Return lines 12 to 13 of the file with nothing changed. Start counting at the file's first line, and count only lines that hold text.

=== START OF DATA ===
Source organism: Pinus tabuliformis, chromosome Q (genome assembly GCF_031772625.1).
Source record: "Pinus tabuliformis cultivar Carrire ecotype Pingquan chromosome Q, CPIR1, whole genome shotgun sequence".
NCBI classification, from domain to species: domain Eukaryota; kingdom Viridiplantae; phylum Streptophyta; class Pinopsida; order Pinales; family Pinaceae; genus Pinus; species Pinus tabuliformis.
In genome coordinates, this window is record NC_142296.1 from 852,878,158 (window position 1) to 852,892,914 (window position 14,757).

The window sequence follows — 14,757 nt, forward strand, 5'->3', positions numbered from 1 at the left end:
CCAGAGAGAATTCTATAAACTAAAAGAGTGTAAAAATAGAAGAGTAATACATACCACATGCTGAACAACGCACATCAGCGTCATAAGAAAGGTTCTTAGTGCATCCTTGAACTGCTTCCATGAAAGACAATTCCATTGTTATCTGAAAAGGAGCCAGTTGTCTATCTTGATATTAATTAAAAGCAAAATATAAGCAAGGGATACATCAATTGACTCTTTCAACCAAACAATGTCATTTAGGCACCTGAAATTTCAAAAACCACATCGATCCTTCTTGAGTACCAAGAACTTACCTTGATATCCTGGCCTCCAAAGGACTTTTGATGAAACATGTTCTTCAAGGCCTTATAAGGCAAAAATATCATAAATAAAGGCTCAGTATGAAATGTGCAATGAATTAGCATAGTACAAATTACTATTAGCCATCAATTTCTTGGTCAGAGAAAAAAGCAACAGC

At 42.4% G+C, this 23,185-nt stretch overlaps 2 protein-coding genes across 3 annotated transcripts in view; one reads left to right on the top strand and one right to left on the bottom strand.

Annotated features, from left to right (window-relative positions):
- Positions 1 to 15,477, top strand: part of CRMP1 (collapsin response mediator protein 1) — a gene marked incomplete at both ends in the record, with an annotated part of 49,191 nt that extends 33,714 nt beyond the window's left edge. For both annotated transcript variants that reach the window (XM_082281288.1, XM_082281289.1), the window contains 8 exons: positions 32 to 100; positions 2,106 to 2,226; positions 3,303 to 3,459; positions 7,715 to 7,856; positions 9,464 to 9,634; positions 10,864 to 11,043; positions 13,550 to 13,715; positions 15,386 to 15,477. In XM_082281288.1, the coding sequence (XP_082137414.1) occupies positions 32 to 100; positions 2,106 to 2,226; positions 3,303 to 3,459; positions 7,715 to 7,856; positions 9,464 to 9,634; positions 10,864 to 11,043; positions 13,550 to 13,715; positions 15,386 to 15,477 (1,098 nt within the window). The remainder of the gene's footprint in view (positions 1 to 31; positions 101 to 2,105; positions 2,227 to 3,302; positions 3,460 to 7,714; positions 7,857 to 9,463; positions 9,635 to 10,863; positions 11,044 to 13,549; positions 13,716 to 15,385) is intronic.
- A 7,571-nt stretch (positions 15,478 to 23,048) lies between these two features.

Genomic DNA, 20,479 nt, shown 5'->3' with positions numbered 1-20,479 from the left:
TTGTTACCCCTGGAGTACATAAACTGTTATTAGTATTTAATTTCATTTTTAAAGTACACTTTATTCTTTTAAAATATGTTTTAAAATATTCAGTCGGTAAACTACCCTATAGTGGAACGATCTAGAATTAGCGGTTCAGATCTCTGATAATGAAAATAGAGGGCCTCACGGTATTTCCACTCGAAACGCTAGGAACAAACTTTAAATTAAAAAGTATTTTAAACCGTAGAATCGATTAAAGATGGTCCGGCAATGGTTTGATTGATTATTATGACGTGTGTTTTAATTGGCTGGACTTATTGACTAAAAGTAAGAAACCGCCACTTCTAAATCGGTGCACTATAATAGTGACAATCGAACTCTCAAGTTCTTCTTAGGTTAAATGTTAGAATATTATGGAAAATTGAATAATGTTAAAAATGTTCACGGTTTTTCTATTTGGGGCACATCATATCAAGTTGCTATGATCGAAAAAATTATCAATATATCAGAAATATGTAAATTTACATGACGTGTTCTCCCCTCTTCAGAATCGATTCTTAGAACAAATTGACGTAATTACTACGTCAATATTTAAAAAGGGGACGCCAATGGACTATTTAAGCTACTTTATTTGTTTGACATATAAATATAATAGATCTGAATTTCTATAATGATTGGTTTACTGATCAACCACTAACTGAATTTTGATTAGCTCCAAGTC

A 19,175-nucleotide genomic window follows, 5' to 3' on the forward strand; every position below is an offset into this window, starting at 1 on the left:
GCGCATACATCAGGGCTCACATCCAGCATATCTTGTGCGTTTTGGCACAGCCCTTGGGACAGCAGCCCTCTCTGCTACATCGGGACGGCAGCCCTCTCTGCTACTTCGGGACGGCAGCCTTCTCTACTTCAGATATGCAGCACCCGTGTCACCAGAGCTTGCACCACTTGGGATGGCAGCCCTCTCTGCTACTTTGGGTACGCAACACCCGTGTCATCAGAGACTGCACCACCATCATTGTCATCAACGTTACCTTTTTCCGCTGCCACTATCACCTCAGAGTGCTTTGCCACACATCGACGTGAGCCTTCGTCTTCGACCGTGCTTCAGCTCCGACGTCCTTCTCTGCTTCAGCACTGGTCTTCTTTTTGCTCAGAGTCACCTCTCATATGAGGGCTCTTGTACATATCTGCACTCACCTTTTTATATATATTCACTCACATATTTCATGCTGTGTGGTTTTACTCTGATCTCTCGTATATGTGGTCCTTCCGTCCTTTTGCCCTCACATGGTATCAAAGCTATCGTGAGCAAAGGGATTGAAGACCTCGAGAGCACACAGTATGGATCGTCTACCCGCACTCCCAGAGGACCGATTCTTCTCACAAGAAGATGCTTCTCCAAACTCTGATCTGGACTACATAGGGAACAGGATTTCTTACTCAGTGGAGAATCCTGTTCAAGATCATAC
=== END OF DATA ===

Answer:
TTGTTACCCCTGGAGTACATAAACTGTTATTAGTATTTAATTTCATTTTTAAAGTACACTTTATTCTTTTAAAATATGTTTTAAAATATTCAGTCGGTAAACTACCCTATAGTGGAACGATCTAGAATTAGCGGTTCAGATCTCTGATAATGAAAATAGAGGGCCTCACGGTATTTCCACTCGAAACGCTAGGAACAAACTTTAAATTAAAAAGTATTTTAAACCGTAGAATCGATTAAAGATGGTCCGGCAATGGTTTGATTGATTATTATGACGTGTGTTTTAATTGGCTGGACTTATTGACTAAAAGTAAGAAACCGCCACTTCTAAATCGGTGCACTATAATAGTGACAATCGAACTCTCAAGTTCTTCTTAGGTTAAATGTTAGAATATTATGGAAAATTGAATAATGTTAAAAATGTTCACGGTTTTTCTATTTGGGGCACATCATATCAAGTTGCTATGATCGAAAAAATTATCAATATATCAGAAATATGTAAATTTACATGACGTGTTCTCCCCTCTTCAGAATCGATTCTTAGAACAAATTGACGTAATTACTACGTCAATATTTAAAAAGGGGACGCCAATGGACTATTTAAGCTACTTTATTTGTTTGACATATAAATATAATAGATCTGAATTTCTATAATGATTGGTTTACTGATCAACCACTAACTGAATTTTGATTAGCTCCAAGTC

A 19,175-nucleotide genomic window follows, 5' to 3' on the forward strand; every position below is an offset into this window, starting at 1 on the left: